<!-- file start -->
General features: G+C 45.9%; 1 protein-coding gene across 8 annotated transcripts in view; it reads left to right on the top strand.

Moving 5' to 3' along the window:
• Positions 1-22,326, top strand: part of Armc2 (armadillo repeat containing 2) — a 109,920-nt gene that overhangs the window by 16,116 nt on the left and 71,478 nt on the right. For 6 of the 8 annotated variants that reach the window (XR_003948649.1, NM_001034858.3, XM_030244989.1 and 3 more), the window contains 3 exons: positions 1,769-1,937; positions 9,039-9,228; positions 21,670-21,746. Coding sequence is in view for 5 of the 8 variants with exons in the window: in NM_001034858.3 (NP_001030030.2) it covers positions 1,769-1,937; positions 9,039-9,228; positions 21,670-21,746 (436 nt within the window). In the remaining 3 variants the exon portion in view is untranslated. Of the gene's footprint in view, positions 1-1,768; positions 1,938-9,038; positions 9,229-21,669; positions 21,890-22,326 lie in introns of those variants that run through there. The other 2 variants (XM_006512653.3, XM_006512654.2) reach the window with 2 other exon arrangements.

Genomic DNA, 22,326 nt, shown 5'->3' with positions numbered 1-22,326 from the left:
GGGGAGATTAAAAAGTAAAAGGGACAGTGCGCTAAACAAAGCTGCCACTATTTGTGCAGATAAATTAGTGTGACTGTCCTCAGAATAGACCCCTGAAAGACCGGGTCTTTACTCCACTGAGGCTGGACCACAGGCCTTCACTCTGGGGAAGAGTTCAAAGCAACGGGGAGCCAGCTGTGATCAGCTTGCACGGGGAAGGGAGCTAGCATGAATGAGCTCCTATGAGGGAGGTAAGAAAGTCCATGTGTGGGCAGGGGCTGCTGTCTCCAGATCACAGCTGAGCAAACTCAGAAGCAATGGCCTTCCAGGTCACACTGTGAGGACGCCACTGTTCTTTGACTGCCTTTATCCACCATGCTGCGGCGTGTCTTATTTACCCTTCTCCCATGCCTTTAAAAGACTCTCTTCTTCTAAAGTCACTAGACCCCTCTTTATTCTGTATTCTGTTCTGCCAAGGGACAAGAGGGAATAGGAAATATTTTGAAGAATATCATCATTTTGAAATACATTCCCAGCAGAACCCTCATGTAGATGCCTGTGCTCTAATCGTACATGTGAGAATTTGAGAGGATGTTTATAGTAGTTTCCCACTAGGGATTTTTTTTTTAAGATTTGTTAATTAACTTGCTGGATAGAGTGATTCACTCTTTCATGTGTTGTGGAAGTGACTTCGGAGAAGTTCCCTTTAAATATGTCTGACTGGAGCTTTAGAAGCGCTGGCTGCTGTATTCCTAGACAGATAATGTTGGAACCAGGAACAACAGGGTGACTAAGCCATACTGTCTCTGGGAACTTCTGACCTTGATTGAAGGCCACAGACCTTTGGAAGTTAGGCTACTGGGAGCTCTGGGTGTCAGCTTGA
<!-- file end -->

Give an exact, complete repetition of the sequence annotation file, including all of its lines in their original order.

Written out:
General features: G+C 45.9%; 1 protein-coding gene across 8 annotated transcripts in view; it reads left to right on the top strand.

Moving 5' to 3' along the window:
• Positions 1-22,326, top strand: part of Armc2 (armadillo repeat containing 2) — a 109,920-nt gene that overhangs the window by 16,116 nt on the left and 71,478 nt on the right. For 6 of the 8 annotated variants that reach the window (XR_003948649.1, NM_001034858.3, XM_030244989.1 and 3 more), the window contains 3 exons: positions 1,769-1,937; positions 9,039-9,228; positions 21,670-21,746. Coding sequence is in view for 5 of the 8 variants with exons in the window: in NM_001034858.3 (NP_001030030.2) it covers positions 1,769-1,937; positions 9,039-9,228; positions 21,670-21,746 (436 nt within the window). In the remaining 3 variants the exon portion in view is untranslated. Of the gene's footprint in view, positions 1-1,768; positions 1,938-9,038; positions 9,229-21,669; positions 21,890-22,326 lie in introns of those variants that run through there. The other 2 variants (XM_006512653.3, XM_006512654.2) reach the window with 2 other exon arrangements.

Genomic DNA, 22,326 nt, shown 5'->3' with positions numbered 1-22,326 from the left:
GGGGAGATTAAAAAGTAAAAGGGACAGTGCGCTAAACAAAGCTGCCACTATTTGTGCAGATAAATTAGTGTGACTGTCCTCAGAATAGACCCCTGAAAGACCGGGTCTTTACTCCACTGAGGCTGGACCACAGGCCTTCACTCTGGGGAAGAGTTCAAAGCAACGGGGAGCCAGCTGTGATCAGCTTGCACGGGGAAGGGAGCTAGCATGAATGAGCTCCTATGAGGGAGGTAAGAAAGTCCATGTGTGGGCAGGGGCTGCTGTCTCCAGATCACAGCTGAGCAAACTCAGAAGCAATGGCCTTCCAGGTCACACTGTGAGGACGCCACTGTTCTTTGACTGCCTTTATCCACCATGCTGCGGCGTGTCTTATTTACCCTTCTCCCATGCCTTTAAAAGACTCTCTTCTTCTAAAGTCACTAGACCCCTCTTTATTCTGTATTCTGTTCTGCCAAGGGACAAGAGGGAATAGGAAATATTTTGAAGAATATCATCATTTTGAAATACATTCCCAGCAGAACCCTCATGTAGATGCCTGTGCTCTAATCGTACATGTGAGAATTTGAGAGGATGTTTATAGTAGTTTCCCACTAGGGATTTTTTTTTTAAGATTTGTTAATTAACTTGCTGGATAGAGTGATTCACTCTTTCATGTGTTGTGGAAGTGACTTCGGAGAAGTTCCCTTTAAATATGTCTGACTGGAGCTTTAGAAGCGCTGGCTGCTGTATTCCTAGACAGATAATGTTGGAACCAGGAACAACAGGGTGACTAAGCCATACTGTCTCTGGGAACTTCTGACCTTGATTGAAGGCCACAGACCTTTGGAAGTTAGGCTACTGGGAGCTCTGGGTGTCAGCTTGA